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Ideas of Stewart Cohen, by Text

[American, fl. 1998, Professor at Arizona State University.]

2005 Contextualism Defended (and reply)
1 p.69 Our own intuitions about whether we know tend to vacillate
     Full Idea: One robust feature of our intuitions about whether we know things is that they tend to vacillate.
     From: Stewart Cohen (Contextualism Defended (and reply) [2005], 1)
     A reaction: This strikes me as important. If we were tacit invariantists (Idea 19557) we should be able to ask ourselves whether we 'really and truly' know various things, but we can't decide. I know lots about Nietzsche in a pub, and very little in a university.
1 p.70 Contextualists slightly concede scepticism, but only in extremely strict contexts
     Full Idea: Contextualism concedes that there is some truth to skepticism, but contains the damage by holding that skeptical claims are true only relative to atypically strict contexts.
     From: Stewart Cohen (Contextualism Defended (and reply) [2005], 1)
     A reaction: My attitude to scepticism is that everything we ever affirm should have a footnote saying '...but you never know...', and it should then be ignored. In the strictest context everything is doubted simultaneously (including language), and that is paralysis.
1 p.79 We shouldn't jump too quickly to a contextualist account of claims to know
     Full Idea: Maybe contextualists are too quick to appeal to our conflicting intuitions regarding knowledge.
     From: Stewart Cohen (Contextualism Defended (and reply) [2005], 1)
     A reaction: An important point (from Earl Conee). I thoroughly approve of contextualism, but the whole status of whether a witness or a teacher knows what they are talking about is in danger of collapsing into relativism. This is what peer review is all about.
1 p.81 The context sensitivity of knowledge derives from its justification
     Full Idea: On my own view, the context sensivity of knowledge is inherited from one of its components, i.e. justification.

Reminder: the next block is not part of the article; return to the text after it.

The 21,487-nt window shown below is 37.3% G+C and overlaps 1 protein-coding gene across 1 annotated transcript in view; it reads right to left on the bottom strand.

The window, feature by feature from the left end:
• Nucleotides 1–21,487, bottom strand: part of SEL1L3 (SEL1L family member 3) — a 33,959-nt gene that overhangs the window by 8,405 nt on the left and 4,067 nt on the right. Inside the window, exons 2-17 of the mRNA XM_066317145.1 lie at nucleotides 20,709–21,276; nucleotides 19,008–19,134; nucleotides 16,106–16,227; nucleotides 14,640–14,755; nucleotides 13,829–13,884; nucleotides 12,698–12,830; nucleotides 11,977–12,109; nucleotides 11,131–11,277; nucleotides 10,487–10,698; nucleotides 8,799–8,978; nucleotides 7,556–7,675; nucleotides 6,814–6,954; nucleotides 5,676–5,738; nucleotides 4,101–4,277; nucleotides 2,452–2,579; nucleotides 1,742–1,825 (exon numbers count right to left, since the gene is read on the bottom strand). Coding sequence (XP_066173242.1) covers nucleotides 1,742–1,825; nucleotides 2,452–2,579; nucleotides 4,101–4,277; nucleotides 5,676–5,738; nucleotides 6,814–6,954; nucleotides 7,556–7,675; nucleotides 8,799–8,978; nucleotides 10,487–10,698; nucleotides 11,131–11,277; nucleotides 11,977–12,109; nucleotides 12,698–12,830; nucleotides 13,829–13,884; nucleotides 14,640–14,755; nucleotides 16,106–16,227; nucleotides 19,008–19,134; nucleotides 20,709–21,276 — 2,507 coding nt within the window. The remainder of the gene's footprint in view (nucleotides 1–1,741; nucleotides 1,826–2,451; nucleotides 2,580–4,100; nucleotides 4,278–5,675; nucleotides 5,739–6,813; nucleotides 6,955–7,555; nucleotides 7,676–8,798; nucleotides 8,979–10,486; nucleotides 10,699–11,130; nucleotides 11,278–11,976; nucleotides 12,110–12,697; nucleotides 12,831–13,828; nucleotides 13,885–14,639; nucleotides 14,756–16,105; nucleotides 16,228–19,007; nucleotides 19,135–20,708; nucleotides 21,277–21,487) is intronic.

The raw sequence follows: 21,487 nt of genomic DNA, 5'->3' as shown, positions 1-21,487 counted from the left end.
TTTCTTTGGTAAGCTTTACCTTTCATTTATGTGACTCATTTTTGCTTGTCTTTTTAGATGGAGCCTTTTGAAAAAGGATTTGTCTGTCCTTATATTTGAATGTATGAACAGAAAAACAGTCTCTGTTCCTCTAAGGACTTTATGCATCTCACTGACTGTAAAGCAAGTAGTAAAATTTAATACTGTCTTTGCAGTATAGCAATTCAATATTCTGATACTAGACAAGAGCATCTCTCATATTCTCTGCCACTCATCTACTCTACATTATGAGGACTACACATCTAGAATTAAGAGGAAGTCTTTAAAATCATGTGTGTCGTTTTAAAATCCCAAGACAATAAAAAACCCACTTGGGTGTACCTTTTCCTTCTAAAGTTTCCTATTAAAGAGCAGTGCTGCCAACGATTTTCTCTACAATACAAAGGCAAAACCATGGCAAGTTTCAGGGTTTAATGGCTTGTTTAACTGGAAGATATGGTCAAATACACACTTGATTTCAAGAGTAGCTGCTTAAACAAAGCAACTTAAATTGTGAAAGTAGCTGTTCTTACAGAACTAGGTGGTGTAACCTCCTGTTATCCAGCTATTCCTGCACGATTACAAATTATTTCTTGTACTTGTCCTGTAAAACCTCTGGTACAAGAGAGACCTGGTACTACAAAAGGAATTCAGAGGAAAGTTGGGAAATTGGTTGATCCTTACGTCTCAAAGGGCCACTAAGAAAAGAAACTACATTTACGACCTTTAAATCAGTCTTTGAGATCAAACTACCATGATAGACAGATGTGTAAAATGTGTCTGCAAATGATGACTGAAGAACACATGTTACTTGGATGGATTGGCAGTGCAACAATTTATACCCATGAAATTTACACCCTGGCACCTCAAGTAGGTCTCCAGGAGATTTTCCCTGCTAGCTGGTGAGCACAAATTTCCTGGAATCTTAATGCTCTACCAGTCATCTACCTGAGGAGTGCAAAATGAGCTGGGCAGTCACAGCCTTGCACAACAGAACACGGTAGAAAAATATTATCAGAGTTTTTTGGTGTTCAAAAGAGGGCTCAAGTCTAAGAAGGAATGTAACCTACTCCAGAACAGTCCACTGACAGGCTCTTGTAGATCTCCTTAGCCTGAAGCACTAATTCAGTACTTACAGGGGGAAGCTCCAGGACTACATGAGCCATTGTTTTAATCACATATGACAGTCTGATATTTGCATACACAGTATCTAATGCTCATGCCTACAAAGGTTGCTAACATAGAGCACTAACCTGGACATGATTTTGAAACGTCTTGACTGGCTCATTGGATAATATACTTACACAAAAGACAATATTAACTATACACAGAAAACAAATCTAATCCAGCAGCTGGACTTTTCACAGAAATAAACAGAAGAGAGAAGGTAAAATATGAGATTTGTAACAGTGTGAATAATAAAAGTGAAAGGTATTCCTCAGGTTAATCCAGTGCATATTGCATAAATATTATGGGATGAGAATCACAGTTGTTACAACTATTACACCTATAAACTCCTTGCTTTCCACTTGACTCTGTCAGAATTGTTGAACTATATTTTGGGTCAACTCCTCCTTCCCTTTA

From: Stewart Cohen (Contextualism Defended (and reply) [2005], 1)
     A reaction: That sounds right, and it reinforces the idea that 'justification' is a more important epistemological concept than 'knowledge'. 'Am I justified in believing p?' Answer: 'it depends how well you have researched it'.
3 p.74 Contextualism is good because it allows knowledge, but bad because 'knowing' is less valued
     Full Idea: Contextualism is a 'good news, bad news' theory. The good news is that we have lots of knowledge and many surfaces are 'flat'; the bad news is that knowledge and flatness are not all they were cracked up to be.
     From: Stewart Cohen (Contextualism Defended (and reply) [2005], 3)
     A reaction: That is exactly my position. I lost all interest in whether someone precisely 'knows' or 'does not know' something a long time ago (even in scientific or forensic contexts). In the case of flatness the case is even more obvious.
2005 Contextualism Defended
p.57 p.57 Contextualism says sceptical arguments are true, relative to their strict context
     Full Idea: Contextualism explains the appeal of sceptical arguments by allowing that the claims of the sceptic are true, relative to the very strict context in which they are made.
     From: Stewart Cohen (Contextualism Defended [2005], p.57)
     A reaction: This strikes me a right. I've always thought that global scepticism must be conceded if we are being very strict indeed about justification, but also that it is ridiculous to be that strict. So the epistemological question is 'How strict should we be?'
p.58 p.58 There aren't invariant high standards for knowledge, because even those can be raised
     Full Idea: The problem for invariantism is that competent speakers, under sceptical pressure, tend to deny that we know even the most conspicuous facts of perception, the clearest memories etc.
     From: Stewart Cohen (Contextualism Defended [2005], p.58)
     A reaction: This is aimed at Idea 12892. This seems to me a strong response to the rather weak invariantist case (that there is 'really and truly' only one invariant standard for knowledge). Full strength scepticism about everything demolishes all knowledge.
p.68 p.68 Knowledge is context-sensitive, because justification is
     Full Idea: The context-sensitivity of knowledge is inherited from one of its components, i.e. justification.
     From: Stewart Cohen (Contextualism Defended [2005], p.68)
     A reaction: I think this is exactly right - that there is nothing relative or contextual about what is actually true, or what someone believes, but knowleddge is wholly relative because it rests on shifting standards of justification.